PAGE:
Assessment Of Thickening Of Extraocular Muscles

Thyroid Eye Disease

The most common cause of extraocular muscle thickening, thyroid eye disease, usually entails multiple, bilateral, and asymmetrical muscle involvement (see Chapter 28). Clinically, the inferior rectus muscle is most often involved, followed by the medial, the superior, and the lateral rectus muscles. However, echo-graphically, the superior rectus/levator complex is most commonly enlarged followed by the medial, the inferior, and lateral rectus muscles.22 Microscopically, there is perivascular infiltration by lymphocytes and plasma cells with increased deposition of hydrophilic mucopolysaccharides in the muscle belly, sparing the tendon. Topographically, there is enlargement of the belly of the involved extraocular muscle with the acquisition of internal tissue echoes reflecting the his-tological changes.9,25 On A scan, the internal structure is slightly irregular with medium internal reflectivity (Figure 8.11).

Orbital Inflammatory Disease (Pseudotumor) and Lymphoma

Refer to the preceding section on pseudotumor and lymphoproliferative disease.

Metastatic Tumors

Metastatic lesions to the extraocular muscles are usually unilateral with invariably a single muscle involvement (see Chapter 24).26 There is a slow, progressive, painless increase in the size of the muscle with late onset diplopia (in contrast to the rapid, painful, acute myositis with early diplopia). Ultra-sonography shows echolucency in the belly of the muscle with low internal reflectivity similar in pattern to

FIGURE 8.11. (A) Dynamic A-scan examination of normal rectus muscle (M). 1, Probe is directed anteriorly toward the muscle insertion, which produces a small defect adjacent to the scleral spike. As the probe is angled more posteriorly (2-4), the sound beam shifts toward the muscle belly, which produces a wider defect that moves from left to right. (B) A-scan echogram of an enlarged rectus muscle (M) in thyroid eye disease showing slightly irregular internal structure with medium reflectivity.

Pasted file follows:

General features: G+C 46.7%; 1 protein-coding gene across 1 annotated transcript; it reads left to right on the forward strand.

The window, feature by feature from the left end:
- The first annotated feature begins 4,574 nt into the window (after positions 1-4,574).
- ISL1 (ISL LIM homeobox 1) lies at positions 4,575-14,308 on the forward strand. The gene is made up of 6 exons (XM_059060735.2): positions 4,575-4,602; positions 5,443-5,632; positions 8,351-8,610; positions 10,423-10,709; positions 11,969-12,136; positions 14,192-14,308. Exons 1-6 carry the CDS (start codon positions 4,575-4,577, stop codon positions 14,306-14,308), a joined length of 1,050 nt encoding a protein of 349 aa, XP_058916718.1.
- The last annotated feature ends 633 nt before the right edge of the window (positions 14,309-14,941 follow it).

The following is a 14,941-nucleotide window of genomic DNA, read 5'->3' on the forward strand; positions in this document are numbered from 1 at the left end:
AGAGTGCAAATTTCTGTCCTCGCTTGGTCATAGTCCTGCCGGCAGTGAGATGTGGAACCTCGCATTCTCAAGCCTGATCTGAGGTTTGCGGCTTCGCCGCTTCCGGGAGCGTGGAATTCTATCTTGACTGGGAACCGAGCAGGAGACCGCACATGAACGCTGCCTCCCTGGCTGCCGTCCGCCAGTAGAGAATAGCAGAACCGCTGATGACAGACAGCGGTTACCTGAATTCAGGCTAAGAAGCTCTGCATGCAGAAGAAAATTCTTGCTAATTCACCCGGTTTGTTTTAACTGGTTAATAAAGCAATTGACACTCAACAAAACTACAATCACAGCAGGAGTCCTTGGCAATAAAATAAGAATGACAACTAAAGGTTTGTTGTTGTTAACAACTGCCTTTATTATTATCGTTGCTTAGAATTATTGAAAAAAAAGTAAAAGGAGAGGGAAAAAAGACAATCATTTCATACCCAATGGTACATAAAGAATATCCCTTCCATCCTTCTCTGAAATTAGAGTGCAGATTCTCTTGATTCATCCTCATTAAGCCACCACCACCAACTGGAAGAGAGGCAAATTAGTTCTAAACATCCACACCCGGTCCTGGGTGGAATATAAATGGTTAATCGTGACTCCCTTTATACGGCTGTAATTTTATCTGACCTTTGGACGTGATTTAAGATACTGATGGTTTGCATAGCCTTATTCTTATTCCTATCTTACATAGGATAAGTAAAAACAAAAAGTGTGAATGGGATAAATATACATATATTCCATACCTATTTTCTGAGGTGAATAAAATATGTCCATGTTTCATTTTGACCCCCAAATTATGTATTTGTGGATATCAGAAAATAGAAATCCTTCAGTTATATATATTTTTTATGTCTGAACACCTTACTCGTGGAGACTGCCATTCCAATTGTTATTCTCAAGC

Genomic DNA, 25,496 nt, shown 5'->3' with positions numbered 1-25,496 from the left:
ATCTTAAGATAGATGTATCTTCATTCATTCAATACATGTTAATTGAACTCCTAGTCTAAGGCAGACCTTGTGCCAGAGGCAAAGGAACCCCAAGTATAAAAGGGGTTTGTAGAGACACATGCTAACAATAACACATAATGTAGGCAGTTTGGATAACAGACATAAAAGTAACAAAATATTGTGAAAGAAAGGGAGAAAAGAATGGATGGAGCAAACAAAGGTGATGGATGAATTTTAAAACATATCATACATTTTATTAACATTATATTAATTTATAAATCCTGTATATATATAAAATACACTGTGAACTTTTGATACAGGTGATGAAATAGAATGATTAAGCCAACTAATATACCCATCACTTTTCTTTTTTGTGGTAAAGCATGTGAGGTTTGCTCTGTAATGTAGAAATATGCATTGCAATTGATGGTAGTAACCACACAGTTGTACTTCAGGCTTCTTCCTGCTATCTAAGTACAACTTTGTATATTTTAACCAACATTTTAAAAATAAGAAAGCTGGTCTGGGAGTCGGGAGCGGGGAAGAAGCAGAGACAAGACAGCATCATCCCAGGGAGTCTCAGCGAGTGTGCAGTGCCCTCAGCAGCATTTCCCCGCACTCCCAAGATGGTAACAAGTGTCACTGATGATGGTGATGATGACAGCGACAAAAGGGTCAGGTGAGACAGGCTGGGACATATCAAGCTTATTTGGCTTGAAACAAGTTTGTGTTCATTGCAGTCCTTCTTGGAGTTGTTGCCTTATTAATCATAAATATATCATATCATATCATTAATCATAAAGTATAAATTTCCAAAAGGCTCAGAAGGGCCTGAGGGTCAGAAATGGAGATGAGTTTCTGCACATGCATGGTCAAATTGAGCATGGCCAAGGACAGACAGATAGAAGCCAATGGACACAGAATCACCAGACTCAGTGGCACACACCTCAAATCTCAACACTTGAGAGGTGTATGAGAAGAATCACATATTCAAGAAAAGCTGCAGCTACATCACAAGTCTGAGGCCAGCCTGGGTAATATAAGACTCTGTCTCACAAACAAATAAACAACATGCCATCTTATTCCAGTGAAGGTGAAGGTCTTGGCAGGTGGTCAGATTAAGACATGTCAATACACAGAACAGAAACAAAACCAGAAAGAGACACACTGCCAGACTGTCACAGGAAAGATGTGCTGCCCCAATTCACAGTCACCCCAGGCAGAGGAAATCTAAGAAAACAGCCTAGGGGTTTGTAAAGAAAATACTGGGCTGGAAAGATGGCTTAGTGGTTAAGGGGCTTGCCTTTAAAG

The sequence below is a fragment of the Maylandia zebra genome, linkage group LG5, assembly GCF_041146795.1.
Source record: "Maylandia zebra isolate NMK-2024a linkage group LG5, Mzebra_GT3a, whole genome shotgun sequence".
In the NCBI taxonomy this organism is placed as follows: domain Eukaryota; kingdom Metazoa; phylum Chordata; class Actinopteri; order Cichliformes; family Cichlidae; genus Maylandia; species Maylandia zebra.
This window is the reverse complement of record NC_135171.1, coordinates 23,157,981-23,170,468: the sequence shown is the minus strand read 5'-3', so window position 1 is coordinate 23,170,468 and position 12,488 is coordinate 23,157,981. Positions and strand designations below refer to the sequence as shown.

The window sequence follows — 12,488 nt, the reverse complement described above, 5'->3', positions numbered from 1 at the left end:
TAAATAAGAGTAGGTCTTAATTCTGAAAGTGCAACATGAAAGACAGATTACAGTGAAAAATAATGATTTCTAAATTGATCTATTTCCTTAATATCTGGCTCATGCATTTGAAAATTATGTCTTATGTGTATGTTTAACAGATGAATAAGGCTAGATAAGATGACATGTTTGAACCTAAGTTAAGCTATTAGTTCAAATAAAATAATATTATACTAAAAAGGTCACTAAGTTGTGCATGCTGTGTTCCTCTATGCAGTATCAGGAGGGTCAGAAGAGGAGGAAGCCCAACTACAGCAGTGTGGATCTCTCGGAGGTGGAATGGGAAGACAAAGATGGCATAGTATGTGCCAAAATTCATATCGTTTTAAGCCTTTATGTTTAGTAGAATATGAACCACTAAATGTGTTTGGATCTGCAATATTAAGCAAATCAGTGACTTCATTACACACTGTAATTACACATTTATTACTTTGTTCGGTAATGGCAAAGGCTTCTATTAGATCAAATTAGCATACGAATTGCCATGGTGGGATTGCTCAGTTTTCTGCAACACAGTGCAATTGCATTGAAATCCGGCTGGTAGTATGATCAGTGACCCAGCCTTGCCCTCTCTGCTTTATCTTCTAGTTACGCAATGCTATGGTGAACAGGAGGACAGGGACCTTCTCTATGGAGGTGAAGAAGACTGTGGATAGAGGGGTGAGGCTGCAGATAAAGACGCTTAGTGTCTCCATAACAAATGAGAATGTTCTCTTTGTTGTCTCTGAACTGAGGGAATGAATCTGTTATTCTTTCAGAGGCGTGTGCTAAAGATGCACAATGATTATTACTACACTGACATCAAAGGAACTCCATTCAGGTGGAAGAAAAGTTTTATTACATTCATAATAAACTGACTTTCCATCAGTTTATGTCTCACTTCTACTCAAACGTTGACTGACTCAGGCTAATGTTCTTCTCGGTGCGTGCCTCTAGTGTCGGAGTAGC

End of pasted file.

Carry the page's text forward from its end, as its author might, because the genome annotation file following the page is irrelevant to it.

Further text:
FIGURE 8.11. (A) Dynamic A-scan examination of normal rectus muscle (M). 1, Probe is directed anteriorly toward the muscle insertion, which produces a small defect adjacent to the scleral spike. As the probe is angled more posteriorly (2-4), the sound beam shifts toward the muscle belly, which produces a wider defect that moves from left to right. (B) A-scan echogram of an enlarged rectus muscle (M) in thyroid eye disease showing slightly irregular internal structure with medium reflectivity.

the orbital inflammatory pseudotumor category but, in contrast, the tendon of the muscle is not involved.

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